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Location: Manchester UK

Post by jsmaje »

The five-barrelled Pyrex micropipettes I used for my PhD way back in 1974/6 had overall tip diameters of down to 3 microns, with individual barrel diameters of about 1 micron...so I guess their wall-thicknesses must have been something like 250nm. And this was after they had in fact been broken back (for practical reasons) from the potentially-even-finer tips readily obtainable, as Zack points out.

BTW, what do you make of this from the Sutter site?
We have drawn optical fiber tips ranging from less than 10 microns to more than 5 microns (my italics).
Eh? So that's between 5-10 microns then?... :roll:

ZackG
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Post by ZackG »

jsmaje wrote: BTW, what do you make of this from the Sutter site?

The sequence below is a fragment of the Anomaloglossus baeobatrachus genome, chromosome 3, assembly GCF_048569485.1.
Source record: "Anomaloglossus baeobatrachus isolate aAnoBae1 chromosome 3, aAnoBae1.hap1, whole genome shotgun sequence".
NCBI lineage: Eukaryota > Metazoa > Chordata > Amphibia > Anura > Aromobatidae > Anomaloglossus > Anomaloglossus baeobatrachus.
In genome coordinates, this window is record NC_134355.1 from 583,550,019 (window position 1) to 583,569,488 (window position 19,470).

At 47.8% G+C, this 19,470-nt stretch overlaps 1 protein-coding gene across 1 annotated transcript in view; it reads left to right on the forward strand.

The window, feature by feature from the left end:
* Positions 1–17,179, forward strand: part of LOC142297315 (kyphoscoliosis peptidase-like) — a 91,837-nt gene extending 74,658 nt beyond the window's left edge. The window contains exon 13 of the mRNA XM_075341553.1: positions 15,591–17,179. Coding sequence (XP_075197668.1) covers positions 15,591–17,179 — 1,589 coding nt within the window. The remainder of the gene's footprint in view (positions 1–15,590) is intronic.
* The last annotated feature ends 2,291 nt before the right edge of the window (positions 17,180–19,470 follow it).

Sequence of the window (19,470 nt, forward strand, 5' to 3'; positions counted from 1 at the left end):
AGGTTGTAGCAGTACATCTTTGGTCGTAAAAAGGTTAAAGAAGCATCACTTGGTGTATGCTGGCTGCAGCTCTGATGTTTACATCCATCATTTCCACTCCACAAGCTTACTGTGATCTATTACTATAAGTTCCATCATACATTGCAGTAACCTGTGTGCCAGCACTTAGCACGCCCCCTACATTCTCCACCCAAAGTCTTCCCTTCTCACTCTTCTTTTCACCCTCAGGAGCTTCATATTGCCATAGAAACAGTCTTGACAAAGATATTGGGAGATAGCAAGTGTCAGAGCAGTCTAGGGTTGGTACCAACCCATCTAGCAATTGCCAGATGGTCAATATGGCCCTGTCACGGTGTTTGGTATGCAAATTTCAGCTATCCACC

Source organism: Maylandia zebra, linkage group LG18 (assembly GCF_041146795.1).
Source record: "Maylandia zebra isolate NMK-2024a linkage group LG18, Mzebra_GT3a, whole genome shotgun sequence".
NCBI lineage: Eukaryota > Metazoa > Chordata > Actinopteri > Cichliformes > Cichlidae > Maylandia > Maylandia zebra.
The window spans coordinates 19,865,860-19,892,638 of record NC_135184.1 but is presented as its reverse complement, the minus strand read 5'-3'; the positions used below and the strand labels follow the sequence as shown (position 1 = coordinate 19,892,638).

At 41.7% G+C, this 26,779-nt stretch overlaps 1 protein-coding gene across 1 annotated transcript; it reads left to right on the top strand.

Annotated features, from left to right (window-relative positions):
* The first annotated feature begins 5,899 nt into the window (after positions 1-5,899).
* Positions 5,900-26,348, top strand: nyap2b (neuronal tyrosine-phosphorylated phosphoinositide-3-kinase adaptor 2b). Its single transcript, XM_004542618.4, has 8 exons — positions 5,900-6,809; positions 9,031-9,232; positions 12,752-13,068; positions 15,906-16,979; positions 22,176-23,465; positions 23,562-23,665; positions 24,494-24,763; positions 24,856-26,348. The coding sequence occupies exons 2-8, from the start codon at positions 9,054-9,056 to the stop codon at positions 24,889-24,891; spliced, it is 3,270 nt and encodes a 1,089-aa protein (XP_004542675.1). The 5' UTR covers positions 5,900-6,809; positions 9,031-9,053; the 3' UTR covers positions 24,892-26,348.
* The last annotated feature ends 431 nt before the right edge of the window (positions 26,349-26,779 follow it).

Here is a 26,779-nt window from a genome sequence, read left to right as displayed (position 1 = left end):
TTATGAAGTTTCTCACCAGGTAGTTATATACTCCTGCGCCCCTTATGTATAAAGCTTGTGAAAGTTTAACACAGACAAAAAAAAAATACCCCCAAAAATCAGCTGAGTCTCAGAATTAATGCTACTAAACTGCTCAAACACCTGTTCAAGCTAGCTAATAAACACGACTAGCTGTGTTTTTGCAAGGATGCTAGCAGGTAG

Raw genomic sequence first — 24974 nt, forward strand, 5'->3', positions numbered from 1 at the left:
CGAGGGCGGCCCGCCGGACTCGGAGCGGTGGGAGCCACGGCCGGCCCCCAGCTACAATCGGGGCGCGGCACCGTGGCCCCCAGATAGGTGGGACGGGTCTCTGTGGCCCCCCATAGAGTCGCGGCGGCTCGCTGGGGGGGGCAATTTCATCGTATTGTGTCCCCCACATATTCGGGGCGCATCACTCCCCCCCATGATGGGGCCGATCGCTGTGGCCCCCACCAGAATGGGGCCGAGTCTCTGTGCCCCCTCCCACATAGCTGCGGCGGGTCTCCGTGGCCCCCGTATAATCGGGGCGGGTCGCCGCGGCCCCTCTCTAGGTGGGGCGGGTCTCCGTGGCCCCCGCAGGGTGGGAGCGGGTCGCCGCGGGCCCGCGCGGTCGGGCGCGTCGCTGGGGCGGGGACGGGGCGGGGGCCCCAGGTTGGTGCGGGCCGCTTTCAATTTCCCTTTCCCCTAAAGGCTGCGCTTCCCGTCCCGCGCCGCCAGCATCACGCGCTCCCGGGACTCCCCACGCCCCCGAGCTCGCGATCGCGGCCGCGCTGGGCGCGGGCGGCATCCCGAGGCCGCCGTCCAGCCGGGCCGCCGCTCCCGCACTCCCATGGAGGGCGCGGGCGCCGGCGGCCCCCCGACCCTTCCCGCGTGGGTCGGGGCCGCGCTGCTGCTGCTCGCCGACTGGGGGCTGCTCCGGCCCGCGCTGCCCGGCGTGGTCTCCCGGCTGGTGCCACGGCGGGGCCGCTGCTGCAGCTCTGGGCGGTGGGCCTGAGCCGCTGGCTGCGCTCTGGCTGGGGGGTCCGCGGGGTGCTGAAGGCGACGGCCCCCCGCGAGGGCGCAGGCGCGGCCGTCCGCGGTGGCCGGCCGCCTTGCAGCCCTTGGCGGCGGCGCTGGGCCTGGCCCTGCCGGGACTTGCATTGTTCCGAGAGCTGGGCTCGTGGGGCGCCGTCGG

We have drawn optical fiber tips ranging from less than 10 microns to more than 5 microns (my italics).
Eh? So that's between 5-10 microns then?... :roll:
Which model are you looking at? On the page I gave, about halfway down I see the P-30 will pull to 0.3 microns. I think it depends on which model you're using, how you configure it, and whether you're using hollow core needles or solid core needles. Most of the micropipette guys in biology want the needles to have a hollow core so they can inject/extract liquids through the needle. In this case, an ideal size would probably be a few microns for most purposes because the smaller the needle gets the harder it is to push liquid through it. In our case, we would rather have a solid core to get a finer point.
Zack Gainsforth
Space Sciences Laboratory
UC Berkeley